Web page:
Actress Juliet Landau, a fanboy favorite from her devious appearances on Buffy the Vampire Slayer and Angel, easily glides into the voice of sultry alien Labella in Green Lantern: First Flight, the next DC Universe animated original PG-13 movie coming to DVD on July 28, 2009.
Landau is best known for her portrayal of vampire Drusilla in Buffy the Vampire Slayer and Angel. She initially turned heads with standout performances in Tim Burtonâ€™s Ed Wood and opposite Whoopi Goldberg in Theodore Rex; she has done oodles of voiceover work, including recurring roles on Justice League Unlimited and Ben 10: Alien Force; and she has three upcoming films in various stages of production.
Turning her attention behind the camera, Landau has received notable praise for her initial pair of directing gigs. She helmed Take Flight, a documentary centering on the creative process of actor/director Gary Oldman, which drew rave reviews at a recent advance screening. Her co-direction of the Godhead music video, Hero, is garnering widespread Internet acclaim. She also has been busy at the keyboard, co-writing the Drusilla story line for the Angel comic books as well as scripting Itâ€™s Raining Cats and Cats, a short film in which she intends to play seven different roles.
Christopher Meloni provides the voice of Hal Jordan, the alter ego of the title character in Green Lantern: First Flight. The cast includes Victor Garber, Tricia Helfer and Michael Madsen. Landau offers a Cajun-style vocal performance for Labella, a mistress of the seedier side of the universe in which the Green Lantern Corps patrol.
Landau and Meloni have worked closely together in the past, starring as brother and sister in the 1999 award-winning independent film Carloâ€™s Wake. Landau is also another member of the growing legion of Whedonverse actors to figure prominently in a DC Universe film. Among Whedon/DCU alums are Nathan Fillion, Adam Baldwin, James Marsters and David Boreanaz, with a few more on the DCU horizon.
Fortunately for the masses, Landau carved a few minutes out of her busy schedule to chat about voiceover work, the development of her Green Lantern: First Flight character, and the ability to grow and create in the entertainment business. So sit back and enjoy an intriguing Q&A with Juliet Landau â€¦
What is the enticement of voiceover for animation?
It is so much fun! You get to sit with a bunch of actors and play. Really play! Thereâ€™s no hair and make-up, no primping â€“ just absolute, uninhibited creativity. Thatâ€™s the real joy of acting. And it doesnâ€™t get any better than working with Bruce Timm and Andrea Romano.
Do you have a preference for the type of characters you play?
I like playing all different kinds of characters. Each one is itâ€™s own little puzzle. Aliens are fun because you have a lot of freedom. The voice of Labella just came to me when I read the pages in a kind of organic in a way. I immediately felt like she had to sound the way I played her. When I came in for looping (pick up sound work) Andrea Romano described my Labella sound as â€œhoney-voiced.â€ I think that really captures it.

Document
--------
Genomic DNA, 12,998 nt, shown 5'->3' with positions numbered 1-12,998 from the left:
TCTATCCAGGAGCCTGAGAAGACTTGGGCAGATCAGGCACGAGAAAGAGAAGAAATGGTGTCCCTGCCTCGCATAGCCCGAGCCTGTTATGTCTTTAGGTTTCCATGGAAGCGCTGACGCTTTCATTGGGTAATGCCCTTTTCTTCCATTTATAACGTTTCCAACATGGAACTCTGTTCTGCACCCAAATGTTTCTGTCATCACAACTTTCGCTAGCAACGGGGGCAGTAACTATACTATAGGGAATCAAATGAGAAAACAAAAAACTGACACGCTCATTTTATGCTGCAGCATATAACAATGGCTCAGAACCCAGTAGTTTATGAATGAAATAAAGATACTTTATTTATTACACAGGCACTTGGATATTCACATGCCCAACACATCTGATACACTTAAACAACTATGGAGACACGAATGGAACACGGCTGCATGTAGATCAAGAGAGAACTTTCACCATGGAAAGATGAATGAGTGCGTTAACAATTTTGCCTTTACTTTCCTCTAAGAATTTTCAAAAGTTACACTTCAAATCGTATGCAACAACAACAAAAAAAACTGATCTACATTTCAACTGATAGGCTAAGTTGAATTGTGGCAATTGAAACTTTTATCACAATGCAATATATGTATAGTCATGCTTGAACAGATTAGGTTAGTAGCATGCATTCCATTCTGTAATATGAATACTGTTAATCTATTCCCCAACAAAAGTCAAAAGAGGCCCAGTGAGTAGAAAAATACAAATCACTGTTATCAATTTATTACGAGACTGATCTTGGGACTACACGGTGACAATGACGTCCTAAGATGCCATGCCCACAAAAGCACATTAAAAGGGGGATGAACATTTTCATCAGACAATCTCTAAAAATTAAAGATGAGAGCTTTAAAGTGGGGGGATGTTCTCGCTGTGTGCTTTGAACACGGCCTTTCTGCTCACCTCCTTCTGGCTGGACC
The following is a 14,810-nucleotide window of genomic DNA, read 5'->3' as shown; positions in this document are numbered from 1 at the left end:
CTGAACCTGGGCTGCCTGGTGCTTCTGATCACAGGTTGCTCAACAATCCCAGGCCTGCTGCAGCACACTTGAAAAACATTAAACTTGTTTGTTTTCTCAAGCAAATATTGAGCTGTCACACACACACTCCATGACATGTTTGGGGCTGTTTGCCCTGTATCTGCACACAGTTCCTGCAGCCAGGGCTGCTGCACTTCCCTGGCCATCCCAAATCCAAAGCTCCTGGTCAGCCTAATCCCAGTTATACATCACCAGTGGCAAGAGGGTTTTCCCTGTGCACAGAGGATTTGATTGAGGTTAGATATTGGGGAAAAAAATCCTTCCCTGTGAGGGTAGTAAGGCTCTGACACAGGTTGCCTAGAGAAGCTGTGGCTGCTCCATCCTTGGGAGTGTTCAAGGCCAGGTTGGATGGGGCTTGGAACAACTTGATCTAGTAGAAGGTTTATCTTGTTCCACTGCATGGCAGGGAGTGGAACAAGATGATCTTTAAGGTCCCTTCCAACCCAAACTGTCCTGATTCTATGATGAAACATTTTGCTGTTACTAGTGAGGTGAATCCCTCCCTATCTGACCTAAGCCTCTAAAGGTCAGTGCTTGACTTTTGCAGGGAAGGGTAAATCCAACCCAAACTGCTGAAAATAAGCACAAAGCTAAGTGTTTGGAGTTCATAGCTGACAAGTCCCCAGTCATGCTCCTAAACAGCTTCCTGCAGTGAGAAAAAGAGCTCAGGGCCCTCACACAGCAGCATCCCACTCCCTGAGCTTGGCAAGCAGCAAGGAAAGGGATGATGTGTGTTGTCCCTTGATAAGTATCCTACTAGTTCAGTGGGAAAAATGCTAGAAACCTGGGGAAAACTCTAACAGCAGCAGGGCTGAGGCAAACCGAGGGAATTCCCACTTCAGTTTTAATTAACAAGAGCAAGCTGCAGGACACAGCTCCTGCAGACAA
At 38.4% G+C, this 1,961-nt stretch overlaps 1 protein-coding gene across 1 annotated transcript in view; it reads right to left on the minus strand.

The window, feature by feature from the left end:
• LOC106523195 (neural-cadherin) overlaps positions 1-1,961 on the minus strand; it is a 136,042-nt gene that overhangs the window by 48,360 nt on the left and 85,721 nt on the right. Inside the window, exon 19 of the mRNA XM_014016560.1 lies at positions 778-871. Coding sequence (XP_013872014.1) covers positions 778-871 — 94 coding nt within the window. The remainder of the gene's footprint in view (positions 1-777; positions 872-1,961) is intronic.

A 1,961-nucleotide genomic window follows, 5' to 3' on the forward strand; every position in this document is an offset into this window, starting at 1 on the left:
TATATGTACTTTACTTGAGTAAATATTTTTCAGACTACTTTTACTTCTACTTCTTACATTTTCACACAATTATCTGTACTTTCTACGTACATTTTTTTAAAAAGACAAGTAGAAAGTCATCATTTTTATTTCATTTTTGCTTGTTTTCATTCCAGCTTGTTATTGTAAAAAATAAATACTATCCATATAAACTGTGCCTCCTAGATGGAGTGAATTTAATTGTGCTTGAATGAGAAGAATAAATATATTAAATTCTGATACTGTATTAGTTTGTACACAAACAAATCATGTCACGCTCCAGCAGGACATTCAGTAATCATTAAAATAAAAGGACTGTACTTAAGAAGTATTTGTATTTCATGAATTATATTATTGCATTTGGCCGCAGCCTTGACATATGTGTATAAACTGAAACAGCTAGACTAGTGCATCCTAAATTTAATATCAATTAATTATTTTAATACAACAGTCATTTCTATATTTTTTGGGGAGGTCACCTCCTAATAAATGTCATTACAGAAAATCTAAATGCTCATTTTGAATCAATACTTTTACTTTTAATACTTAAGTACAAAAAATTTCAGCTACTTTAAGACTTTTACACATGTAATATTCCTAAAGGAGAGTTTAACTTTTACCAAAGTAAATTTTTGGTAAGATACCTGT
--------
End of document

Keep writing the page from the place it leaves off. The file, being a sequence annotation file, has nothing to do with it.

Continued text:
Tell us about Labella?
There was a lot of room for invention in this character, especially with the device they use with her. I donâ€™t want to give it away, but she does go through a bit of torture and it causes a rift between Sinestro and Hal. I really liked the sexuality and the flirtatiousness of the character. Sheâ€™s very different from any of the characters Iâ€™ve voiced on Justice League Unlimited or Ben 10: Alien Force â€“ sheâ€™s a completely unique character.
QUESTION: You spent some time acting alongside Christopher Meloni as brother and sister in Carloâ€™s Wake. Do you have any good tales to tell about our Hal Jordan?
Carloâ€™s Wake revolved around a big Italian family gathering together at the patriarchâ€™s funeral. The immediate â€œTorelloâ€ family rehearsed at my house prior to shooting. I remember working on this funny scene where (Chris Meloniâ€™s character) Benny tells me about his existential crisis while out on the fishing boats catching tuna. With despondency, he asks something like, â€œWhat is it all for?â€ And my character Anna, who was not the sharpest tool in the shed, says something akin to .â€I thought it was soâ€™s we could have tuna salad sandwiches â€¦â€
Chris was flown to New York while we were shooting to meet with Garry Marshall about Runaway Bride. Upon returning, he came into the make-up room and told us about the meeting and we were all saying, â€œIt sounds like youâ€™re gonna get this!â€ And indeed, he did.
When did you start comics writing, and whatâ€™s the attraction of the written word?
My first foray into comics is a two-issue arc about Drusilla for Angel: After the Fall.
I am co-writing with Brian Lynch and enjoying it immensely. The first issue will be out in July, the second in August. I have been working with 3 different artists on some of the imagery and cover art as well. I also wrote a short film called, Itâ€™s Raining Cats and Cats, which I will co-direct. Exploring these different facets of creativity has been truly inspiring. As an actor, youâ€™re a component; but when youâ€™re writing and directing, it is your vision of the whole project, which is very appealing. Take Flight has been an amazing experience. Gary Oldman directed a music video shot entirely on Nokia cell phones. Initially he asked me to direct the â€œMaking Of.â€Â But what started out solely as a behind-the-scenes â€œMaking Of,â€ bloomed into a short documentary film about Garyâ€™s creative process. He loves the movie because it shows him in a light heâ€™s never been seen.